Schwartz said the antitrust sector growth is part of an overall hiring spree among D.C. law firms. He said the industry is on track to have one of its most profitable years ever, and his firm is currently tracking 688 job openings at D.C. law firms, compared to less than 200 at this time last year. 

"I have never seen more than that in my 19-year career," he said of the 688 job openings. 

CBRE Vice Chairman Lou Christopher, a D.C.-based broker who has represented over a dozen law firms, said the law firms he speaks with are all having a strong year. 

"Across the board I hear stories that 'I've never been busier,' or 'We're super busy' or 'We're having one of our best years,'" Christopher said. "When you combine one of the best revenue years with the savings from no travel and less office expense, on a profitability basis they're all having close to, if not their best, years. Law firms are doing quite well."

Christopher said he sees the wave of antitrust lawsuits against large tech companies, as well as an increase in mergers and acquisition activity and overall business transactions, as among the many reasons why law firms are having a strong year.

A rendering of the Parcel 6 and 7 office buildings at The Wharf's Phase 2, anchored by Williams & Connolly

With more business and increased hiring among law firms and lobbying shops, two of the largest occupiers in the D.C. office market could be in position to add space. Not only do local law firms make up the biggest chunk of the private sector leasing market, they also tend to pay the highest rents, Christopher said, often signing large pre-leases years ahead of their expirations that can help new trophy office developments break ground. 

Examples of these market-driving deals over the past several years include the 300K SF pre-lease that Williams & Connolly's signed in 2018 for Phase 2 of The Wharf, the 288K SF pre-lease WilmerHale signed in 2017 at Boston Properties' 2100 Pennsylvania Ave. NW development and the 185K SF lease Akin Gump signed in 2017 at the Alexander Court redevelopment between K and L streets. Even more recently, Wiley Rein signed a 166K SF lease in June 2020 at Tishman Speyer's new 2050 M St. NW building. 

"In Washington, [law firms] are the reasons that buildings get built," said Savills Vice Chairman Tom Fulcher, who leads the mid-Atlantic region for the tenant rep firm. "If you look at the law firm expirations, those are the things that are going to drive new construction ... It's really the driver for the Class-A market."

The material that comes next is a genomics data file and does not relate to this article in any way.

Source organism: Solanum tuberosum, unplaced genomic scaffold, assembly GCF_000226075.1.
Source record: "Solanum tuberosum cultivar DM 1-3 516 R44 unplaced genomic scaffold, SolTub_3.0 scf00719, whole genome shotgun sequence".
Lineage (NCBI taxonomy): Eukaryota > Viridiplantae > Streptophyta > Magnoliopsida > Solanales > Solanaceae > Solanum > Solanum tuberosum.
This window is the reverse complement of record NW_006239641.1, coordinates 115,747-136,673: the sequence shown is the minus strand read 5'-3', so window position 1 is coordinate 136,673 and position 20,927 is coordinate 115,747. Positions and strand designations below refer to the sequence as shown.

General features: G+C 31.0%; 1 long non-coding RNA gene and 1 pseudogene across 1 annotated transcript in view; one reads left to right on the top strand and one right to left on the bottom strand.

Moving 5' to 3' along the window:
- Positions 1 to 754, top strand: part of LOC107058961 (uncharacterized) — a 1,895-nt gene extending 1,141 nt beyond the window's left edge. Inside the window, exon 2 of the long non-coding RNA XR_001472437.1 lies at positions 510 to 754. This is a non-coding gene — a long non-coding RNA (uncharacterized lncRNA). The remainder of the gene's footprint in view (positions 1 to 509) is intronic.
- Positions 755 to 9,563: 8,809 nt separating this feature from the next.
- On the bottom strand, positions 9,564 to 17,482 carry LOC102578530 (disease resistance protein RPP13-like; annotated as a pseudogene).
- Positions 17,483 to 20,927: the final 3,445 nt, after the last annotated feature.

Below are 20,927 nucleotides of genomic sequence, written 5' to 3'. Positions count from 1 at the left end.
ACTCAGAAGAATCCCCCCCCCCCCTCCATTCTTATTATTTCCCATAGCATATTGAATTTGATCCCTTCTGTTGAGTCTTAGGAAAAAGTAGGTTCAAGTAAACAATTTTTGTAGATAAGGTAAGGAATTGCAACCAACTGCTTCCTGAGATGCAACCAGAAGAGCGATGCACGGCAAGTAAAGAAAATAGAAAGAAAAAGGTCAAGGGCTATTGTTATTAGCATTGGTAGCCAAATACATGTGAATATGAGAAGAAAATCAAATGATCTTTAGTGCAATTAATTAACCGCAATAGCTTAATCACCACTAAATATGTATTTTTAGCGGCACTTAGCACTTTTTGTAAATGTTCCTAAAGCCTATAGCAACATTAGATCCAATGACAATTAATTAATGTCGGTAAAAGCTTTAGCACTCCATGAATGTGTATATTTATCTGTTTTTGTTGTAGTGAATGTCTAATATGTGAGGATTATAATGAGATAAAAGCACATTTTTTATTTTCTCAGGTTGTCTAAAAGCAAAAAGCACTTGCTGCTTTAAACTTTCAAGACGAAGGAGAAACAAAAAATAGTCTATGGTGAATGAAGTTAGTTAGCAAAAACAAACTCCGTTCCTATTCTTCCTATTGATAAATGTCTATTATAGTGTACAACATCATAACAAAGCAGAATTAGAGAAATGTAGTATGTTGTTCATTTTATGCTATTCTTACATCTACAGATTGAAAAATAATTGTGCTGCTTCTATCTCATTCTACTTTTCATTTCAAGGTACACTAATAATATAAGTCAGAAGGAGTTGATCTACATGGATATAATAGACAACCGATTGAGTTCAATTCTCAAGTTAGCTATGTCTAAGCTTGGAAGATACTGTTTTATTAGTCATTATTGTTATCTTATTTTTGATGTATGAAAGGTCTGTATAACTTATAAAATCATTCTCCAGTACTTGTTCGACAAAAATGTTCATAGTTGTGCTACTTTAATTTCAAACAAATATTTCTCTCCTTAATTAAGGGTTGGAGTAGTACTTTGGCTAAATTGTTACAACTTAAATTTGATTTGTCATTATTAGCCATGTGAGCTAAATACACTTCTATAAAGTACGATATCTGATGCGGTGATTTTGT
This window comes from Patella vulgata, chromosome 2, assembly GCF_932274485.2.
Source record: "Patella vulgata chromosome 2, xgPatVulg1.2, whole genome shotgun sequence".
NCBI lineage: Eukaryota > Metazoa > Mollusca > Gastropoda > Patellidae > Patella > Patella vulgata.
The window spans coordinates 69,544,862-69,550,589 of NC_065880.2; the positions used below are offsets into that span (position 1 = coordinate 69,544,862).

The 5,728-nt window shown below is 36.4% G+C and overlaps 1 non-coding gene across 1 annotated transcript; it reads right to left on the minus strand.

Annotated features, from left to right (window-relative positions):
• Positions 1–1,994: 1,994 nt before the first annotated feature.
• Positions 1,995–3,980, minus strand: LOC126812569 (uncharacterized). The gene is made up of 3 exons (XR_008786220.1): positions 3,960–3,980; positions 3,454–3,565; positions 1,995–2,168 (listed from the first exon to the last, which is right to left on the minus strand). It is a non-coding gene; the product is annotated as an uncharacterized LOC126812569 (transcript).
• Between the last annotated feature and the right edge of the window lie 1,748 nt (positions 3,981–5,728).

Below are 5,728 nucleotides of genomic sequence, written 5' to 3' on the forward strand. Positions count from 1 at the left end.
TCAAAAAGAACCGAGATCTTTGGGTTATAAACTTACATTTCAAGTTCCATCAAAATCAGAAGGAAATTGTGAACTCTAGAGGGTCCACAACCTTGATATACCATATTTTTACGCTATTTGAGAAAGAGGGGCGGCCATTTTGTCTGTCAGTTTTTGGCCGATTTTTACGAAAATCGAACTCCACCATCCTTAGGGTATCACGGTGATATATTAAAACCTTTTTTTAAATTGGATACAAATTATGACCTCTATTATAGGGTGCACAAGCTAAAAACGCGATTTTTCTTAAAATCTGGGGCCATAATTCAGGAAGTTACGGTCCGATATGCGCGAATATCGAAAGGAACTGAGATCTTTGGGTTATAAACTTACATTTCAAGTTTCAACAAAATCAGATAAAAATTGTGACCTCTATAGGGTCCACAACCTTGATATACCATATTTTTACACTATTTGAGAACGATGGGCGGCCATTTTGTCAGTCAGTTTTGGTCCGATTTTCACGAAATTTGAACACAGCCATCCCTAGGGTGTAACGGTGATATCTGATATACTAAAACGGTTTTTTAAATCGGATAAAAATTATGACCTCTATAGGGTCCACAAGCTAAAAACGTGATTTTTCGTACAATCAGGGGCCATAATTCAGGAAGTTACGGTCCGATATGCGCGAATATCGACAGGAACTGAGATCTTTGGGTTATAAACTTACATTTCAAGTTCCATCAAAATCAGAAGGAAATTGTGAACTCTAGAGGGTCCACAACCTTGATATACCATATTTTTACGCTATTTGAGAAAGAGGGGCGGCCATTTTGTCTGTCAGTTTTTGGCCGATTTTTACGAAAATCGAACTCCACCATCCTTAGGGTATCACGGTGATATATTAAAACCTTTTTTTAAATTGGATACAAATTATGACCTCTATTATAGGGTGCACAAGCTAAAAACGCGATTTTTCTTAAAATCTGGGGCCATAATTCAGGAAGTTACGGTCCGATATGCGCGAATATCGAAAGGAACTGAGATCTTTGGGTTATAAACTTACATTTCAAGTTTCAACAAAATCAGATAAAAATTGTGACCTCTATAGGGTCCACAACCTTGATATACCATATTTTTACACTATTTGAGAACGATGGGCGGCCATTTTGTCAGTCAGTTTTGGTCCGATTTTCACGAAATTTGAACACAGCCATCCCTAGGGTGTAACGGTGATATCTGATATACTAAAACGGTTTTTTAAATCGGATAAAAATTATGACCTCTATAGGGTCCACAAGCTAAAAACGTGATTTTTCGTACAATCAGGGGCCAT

Forty-three law firms have D.C. office leases expiring between this year and 2026, with their current leases totaling more than 5M SF, according to Savills' research. Of those 43 firms, 17 have already signed leases and nine are on the market for space. 

There is plenty of availability: The District ended the second quarter of the year with a record-high vacancy rate of 17.8%, according to CBRE. Nearly 500K SF of office space was added to the market; Savills pegged the availability rate at over 21.1%, also a record.

Since the Great Recession, D.C. law firms have trended toward smaller offices, reducing their square footage by creating more dense and efficient footprints. CBRE's research found that 92% of the 100 largest law firms have already completed this densification strategy, meaning they may be in a position to grow with their next leases. 

A rendering of Boston Properties' planned development at 2100 Pennsylvania Ave. NW, where WilmerHale signed on for 288K SF

Christopher said he has three current law firms clients on the market that are looking to grow their footprints by about 10%, and he has seen other examples of firms looking to grow after completing their densification strategy.

"There is evidence that in the near term there's an end of this law firm densification," Christopher said. "We've got a number of examples of firms that originally shrunk and almost immediately grew because they didn't take enough space."

Fulcher said law firms also stand to benefit from the increased spending that Congress has approved over the past year. 

"If you have government spending, that means you have government contracts, and that means you have potential issues or you have people trying to work through the system," Fulcher said. "All of those things require lawyers, and, for the most part, Washington lawyers."

This also benefits lobbying firms, Fulcher said, and he has seen examples of lobbying clients that are considering expanding their office footprints as a result of the government's spending.

While law and lobbying firms are becoming more profitable and are in a position to grow after densifying their footprints during the last cycle, their decision to expand their office footprint could be complicated by the coronavirus pandemic and the shift to remote work. 

Fulcher said the past 18 months have given law firms the confidence that they can effectively serve clients while working remotely, and he thinks many will have more flexible schedules going forward that allow employees to work from home. But when firms offer flexibility, Fulcher said it seems that many employees pick the same days, such as Fridays, to work from home, and many come into the office on the same days during the middle of the week, meaning the firms still need their full office footprint on those days. 

"If you have everybody coming in on the same days of the week, that's going to make it more difficult to reduce space," Fulcher said. 

Additionally, he has seen signs that law firms are backing away from plans to shrink their footprints. Fulcher said multiple law firms have removed space from the sublease market that they had listed after the start of the pandemic. 

"They need more office than they thought they did," Fulcher said. "The level of space reduction as a result of remote work isn't going to be as great as we thought it was."